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It's forecast to increase IB-related turnover to up to £3 billion by 2030, create 1500 jobs within five years and put Scotland at the forefront of a global transformation. Meet the new centre for sustainable high-value manufacturing: IBioIC.


The global market for industrial biotechnology (IB) is worth £360 billion. It will be dominated by those who create commercially viable products, processes, or sustainable feedstocks – those companies and academic institutions that can find and commercialise solutions for high-value manufacturing. 

Scotland’s got plenty of these companies and institutions, and there are lots of funding opportunities for those that want to take an IB project from a low to high technology readiness level (TRL). The Industrial Biotechnology Innovation Centre (IBioIC) will bring them all together: making it easy, swift, and effective for industrial and academic partners to work together.

IBioIC will be a single portal for IB projects, assisting with everything from securing funding to project management and collaboration. It will be open to companies of all sizes – from start-ups to multinational giants.

IBioIC chairman Ian Shott explains his ambitions for the centre, as well as for Scotland’s place in the global network of IB-related activity: “We have the ambition to be truly distinctive, world-leading and responsive to the market and technology needs of industry. Furthermore, the networks that IBioIC members bring to the partnership will be consolidated and extended to enhance connectivity and collaboration with industrial biotechnology centres worldwide.”

Through the IBioIC Scotland can be at the forefront of global transformational change.

John Swinney MSP, Cabinet Secretary for Finance, Employment and Sustainable Growth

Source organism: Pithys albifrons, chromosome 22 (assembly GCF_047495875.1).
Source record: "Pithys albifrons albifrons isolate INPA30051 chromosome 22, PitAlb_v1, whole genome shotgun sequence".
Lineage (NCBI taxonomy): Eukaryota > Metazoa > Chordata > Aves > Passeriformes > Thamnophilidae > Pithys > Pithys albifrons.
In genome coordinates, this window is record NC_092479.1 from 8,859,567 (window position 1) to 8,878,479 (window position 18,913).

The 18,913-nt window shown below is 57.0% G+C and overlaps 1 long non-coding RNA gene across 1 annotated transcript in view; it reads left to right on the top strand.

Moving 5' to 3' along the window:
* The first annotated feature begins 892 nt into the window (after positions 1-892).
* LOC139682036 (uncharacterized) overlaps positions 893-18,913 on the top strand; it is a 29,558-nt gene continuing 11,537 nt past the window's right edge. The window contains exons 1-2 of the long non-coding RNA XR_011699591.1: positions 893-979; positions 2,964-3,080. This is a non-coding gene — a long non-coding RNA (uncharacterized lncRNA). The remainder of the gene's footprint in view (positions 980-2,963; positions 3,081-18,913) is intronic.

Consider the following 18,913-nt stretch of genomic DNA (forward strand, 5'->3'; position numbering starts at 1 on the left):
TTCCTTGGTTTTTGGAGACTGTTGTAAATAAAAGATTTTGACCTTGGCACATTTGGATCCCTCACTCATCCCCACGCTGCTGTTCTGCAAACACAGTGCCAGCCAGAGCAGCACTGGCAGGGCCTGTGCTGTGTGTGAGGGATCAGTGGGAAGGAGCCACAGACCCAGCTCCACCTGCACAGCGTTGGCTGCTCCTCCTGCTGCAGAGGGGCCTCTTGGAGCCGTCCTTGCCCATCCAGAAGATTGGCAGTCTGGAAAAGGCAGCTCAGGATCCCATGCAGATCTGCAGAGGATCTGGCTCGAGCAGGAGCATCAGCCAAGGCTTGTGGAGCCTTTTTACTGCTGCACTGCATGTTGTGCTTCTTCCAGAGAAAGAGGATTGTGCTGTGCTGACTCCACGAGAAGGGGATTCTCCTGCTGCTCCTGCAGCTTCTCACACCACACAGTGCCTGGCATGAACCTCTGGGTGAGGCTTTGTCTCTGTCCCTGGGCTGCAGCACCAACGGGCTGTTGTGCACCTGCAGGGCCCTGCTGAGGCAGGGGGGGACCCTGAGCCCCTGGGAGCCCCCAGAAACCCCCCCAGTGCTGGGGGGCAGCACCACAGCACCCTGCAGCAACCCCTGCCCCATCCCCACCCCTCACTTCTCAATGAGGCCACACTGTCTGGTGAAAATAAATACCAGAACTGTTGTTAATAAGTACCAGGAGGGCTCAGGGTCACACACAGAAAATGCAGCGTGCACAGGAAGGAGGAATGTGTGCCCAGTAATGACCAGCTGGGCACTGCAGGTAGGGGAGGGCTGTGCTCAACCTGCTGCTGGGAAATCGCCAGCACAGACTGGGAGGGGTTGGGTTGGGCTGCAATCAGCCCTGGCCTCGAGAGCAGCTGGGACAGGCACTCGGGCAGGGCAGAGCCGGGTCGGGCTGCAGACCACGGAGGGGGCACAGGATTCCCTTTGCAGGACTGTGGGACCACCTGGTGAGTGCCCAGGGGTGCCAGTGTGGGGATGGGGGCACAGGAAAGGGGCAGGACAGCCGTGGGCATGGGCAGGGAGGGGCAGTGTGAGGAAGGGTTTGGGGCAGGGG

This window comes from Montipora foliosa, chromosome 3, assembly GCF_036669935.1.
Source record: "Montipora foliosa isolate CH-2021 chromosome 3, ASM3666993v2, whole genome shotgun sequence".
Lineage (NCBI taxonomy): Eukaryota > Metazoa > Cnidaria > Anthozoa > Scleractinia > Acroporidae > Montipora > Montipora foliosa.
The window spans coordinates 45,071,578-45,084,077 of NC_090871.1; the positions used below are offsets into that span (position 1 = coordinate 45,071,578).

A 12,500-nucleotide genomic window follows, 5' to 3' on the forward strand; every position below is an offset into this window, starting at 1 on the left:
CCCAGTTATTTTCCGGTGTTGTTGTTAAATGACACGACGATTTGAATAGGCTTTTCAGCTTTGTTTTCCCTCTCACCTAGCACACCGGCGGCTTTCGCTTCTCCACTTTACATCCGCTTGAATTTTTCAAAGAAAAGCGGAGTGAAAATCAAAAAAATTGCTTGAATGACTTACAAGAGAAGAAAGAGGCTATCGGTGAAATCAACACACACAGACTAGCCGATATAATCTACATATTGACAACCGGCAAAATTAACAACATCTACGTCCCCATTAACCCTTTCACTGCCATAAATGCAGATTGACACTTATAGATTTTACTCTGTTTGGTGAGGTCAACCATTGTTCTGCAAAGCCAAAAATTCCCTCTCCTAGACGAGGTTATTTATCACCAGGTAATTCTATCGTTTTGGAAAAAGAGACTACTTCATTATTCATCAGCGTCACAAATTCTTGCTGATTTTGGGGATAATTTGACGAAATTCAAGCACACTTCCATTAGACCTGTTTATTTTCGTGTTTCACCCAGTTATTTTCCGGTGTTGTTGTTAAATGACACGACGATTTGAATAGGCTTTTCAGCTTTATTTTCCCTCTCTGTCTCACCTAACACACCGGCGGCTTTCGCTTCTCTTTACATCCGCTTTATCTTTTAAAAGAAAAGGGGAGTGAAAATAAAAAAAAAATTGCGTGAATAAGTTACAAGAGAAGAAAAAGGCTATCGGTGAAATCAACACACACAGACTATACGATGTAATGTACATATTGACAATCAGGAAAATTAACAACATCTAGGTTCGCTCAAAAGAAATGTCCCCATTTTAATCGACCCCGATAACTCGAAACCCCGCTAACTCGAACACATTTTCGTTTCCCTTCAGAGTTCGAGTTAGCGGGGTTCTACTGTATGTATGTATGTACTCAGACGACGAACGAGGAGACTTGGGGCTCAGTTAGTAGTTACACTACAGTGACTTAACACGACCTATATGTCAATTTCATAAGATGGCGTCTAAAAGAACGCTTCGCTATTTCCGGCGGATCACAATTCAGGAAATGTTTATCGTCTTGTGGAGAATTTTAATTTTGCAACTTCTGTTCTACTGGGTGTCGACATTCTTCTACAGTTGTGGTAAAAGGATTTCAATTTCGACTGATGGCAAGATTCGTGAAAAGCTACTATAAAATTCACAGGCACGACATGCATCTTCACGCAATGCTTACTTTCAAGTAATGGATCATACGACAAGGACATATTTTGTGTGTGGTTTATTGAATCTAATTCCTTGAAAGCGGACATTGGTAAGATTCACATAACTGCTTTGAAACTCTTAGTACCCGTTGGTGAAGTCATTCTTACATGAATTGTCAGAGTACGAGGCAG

The centre will focus on projects that develop solutions for the manufacturing of the high-value products including speciality and commodity chemicals. Whether that’s process intensification or making development cycles shorter, these IB projects will make businesses more competitive. IB will enable companies to use less water, less energy, more renewable raw materials and compact production pathways, as well as reduce their  waste.

IBioIC will focus on all aspects of bio-processing, using process-ready organisms to valorize sustainable feedstocks. Added to this will be the intellectual input of 13 Higher Education Institutions: which all makes for an entity with the skills, knowledge, and means to take novel technology from low to high TRL.

So what will be the broader outcome of all this? Ian Shott: “We aim to surpass the targets set by Scotland’s National Plan for Industrial Biotechnology by raising the estimated turnover of industrial biotechnology-related products from around £190 million currently, to between £2 billion and £3 billion by 2030.”

IBioIC will focus on projects that make use of renewable feedstocks, like seaweed.

IBioIC will help to increase the use of sustainable feedstocks. 

An expanding biotechnology industry

The centre is one part of a much wider concept for the future of Scotland’s economy. Finance Secretary John Swinney, speaking at the launch of the centre, said: “The creation of 1,500 new jobs is a fantastic boost for Scotland’s expanding biotechnology industry. Scotland’s chemical industry is the country’s second top exporter – equating to £3.7 billion per year – while Scotland’s life sciences sector is one of the largest and fastest-growing in Europe. 

“The launch of IBioIC is predicted to add £130 million to the Scottish economy and will allow Scotland to be at the forefront of global transformational change from a largely fossil fuel-based to an industrial biotechnology-inclusive economy."

Funded by the Scottish Funding Council and supported by Scottish Enterprise and Highlands & Islands Enterprise, IBioIC will be hosted at Strathclyde University. It is a key element of the National Plan for Industrial Biotechnology – Towards a Greener, Cleaner 2025

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